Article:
Fassbender and McPhee play their roles brilliantly. The former emanating a young Eastwood whilst making the role entirely his own, maintaining the brooding intensity and likable suaveness we’ve come to expect of Fassbender. Whilst McPhee emits a tenderness and naivety to his performance that both contrasts and compliments his partner. The relationship between the two characters is a strong dynamic in a movie full of great contrasts.

There’s a mischievous dark humour to Slow West that often comes out in stylistic visual flashes. At one point, Jay and Silas amusingly carry their damp clothes on an improvised washing line between their horses that ends up laughingly saving their lives from a violent native. In another moment, salt falls into a wound at the most appropriate or perhaps most inappropriate time, creating a menacingly amusing moment. It can almost be jarring, pulling you out of the action, to laugh at the irony of the situation with a visual gag. But then another gunshot fires and the film’s brilliant sound mixing pulls you right back into the action with reverberating and deafening gunshots and its ponderous folk tunes.

This is a highly enjoyable film and one that avoids the dust of its aging genre.  It’s a postmodern Western that’s as current as it is historical. Poetic and stunning, with a dry humour and a haunting quality, Slow West ranks among the best in contemporary Westerns.

Slow West is out now

Pride: An inspiring film that everyone, Everyone should see.


Set in British Cinema’s favourite decade – the 80’s – beneath the iron grip of Thatcher and amidst the miners strike, a group of headstrong gay and lesbian young activists decide to try and help the miners’ cause by raising money for them in an attempt to rally together against a common foe. With the group title Lesbians and Gays Support the Miners or L.G.S.M, no one wants to have anything to do with them in 1984 But then a phone call to a Welsh mining town sets up an unlikely alliance and ultimately, friendship between two groups of sidelined people. it’s all based on a true story and is told exceptionally well with some astounding performances particularly from Andrew Scott and Bill Nighy who demonstrates a subtlety you rarely get to see from him.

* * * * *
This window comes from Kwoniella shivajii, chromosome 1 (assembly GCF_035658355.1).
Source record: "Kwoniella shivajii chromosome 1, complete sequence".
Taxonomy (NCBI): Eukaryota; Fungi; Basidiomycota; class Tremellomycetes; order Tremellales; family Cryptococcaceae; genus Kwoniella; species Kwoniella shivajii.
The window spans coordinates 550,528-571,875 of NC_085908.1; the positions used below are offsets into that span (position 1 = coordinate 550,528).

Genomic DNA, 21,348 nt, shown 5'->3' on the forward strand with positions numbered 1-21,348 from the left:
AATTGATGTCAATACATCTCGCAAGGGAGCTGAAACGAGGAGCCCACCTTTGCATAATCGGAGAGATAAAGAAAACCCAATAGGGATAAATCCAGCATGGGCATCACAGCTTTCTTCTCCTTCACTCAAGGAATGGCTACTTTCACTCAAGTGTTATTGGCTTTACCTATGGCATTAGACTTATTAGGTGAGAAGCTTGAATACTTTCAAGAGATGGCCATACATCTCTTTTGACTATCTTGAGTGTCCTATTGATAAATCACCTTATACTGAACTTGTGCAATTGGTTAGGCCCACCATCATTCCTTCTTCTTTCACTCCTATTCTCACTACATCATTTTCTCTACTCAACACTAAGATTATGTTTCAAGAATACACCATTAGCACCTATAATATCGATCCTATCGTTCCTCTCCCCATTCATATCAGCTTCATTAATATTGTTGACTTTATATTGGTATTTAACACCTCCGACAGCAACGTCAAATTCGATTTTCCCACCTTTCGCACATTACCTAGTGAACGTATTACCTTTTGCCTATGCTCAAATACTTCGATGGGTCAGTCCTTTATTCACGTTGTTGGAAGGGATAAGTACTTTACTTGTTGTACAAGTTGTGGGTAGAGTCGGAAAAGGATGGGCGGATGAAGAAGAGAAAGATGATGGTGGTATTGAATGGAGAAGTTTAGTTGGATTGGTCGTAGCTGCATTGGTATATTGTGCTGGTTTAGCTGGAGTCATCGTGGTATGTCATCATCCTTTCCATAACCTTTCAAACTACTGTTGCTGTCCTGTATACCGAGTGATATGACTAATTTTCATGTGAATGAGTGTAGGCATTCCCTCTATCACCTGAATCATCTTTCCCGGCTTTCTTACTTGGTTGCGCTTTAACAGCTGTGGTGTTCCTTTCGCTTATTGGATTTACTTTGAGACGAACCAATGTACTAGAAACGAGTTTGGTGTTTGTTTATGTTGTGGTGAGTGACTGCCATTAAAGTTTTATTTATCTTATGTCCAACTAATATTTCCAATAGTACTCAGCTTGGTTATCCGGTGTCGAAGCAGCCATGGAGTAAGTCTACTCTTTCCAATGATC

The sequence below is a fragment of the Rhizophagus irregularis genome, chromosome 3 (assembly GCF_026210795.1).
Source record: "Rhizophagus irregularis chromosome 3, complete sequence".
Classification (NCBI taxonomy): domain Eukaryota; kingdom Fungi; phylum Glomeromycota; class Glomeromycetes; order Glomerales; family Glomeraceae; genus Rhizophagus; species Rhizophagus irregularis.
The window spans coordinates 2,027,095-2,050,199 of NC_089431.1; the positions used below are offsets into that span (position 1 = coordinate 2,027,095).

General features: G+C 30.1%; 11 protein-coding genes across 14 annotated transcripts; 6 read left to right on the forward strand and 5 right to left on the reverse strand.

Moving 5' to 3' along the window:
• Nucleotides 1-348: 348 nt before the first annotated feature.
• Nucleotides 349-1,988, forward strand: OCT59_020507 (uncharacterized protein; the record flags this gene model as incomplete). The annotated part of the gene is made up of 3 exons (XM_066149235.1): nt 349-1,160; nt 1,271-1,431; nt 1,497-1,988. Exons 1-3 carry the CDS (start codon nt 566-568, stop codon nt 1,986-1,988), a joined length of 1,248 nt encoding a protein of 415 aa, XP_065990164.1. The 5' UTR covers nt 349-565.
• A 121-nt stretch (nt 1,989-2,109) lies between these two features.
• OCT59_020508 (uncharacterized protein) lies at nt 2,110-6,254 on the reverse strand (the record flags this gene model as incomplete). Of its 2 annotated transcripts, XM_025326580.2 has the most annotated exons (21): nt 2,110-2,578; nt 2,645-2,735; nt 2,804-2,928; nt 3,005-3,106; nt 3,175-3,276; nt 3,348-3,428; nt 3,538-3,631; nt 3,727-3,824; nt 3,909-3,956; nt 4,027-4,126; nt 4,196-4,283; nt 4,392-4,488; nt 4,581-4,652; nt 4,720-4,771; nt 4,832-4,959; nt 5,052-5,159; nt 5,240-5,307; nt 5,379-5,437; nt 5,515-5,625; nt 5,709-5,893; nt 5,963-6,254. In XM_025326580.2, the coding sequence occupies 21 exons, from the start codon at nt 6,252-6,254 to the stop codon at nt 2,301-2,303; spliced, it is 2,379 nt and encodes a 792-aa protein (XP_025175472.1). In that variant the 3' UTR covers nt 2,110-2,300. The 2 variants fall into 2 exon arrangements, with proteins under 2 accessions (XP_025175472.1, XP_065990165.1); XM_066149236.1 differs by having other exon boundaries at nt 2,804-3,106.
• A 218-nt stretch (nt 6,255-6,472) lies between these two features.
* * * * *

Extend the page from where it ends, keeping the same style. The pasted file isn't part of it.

Pride is an inspiring film that is heartfelt and uplifting. Occasionally it becomes almost too sentimental and slightly cheesy, but always manages to pull it back with very assured performances and an overall well crafted script from Stephen Beresford. It’s also different and refreshing to see an L.G.B.T. film that is so overwhelmingly positive and does not end all in tears like other films of the genre. Brokeback Mountain for example is an excellent film, but certainly not an easy watch. One of the main strengths of Pride is that it feels honest and consistent in its portrayal of hardships, prejudice and loss. Appropriately H.I.V. comes into the film as an integral part of L.G.B.T. history but does not become a focus. The focus is solidarity and celebration. The film has clearly been designed for mass appeal – it follows in the footsteps of well loved and heartwarming Brit flicks such as The Full Monty and Made In Dagenham with its up heartwarming proud Brit style. This may provoke fair criticisms but is also one of the film’s strengths. The point is that this is a film and subject matter everyone should be able to embrace and feel happy and proud to.

I urge you to see Pride. Particularly if this strikes you as a film that is not for you. Believe me it is.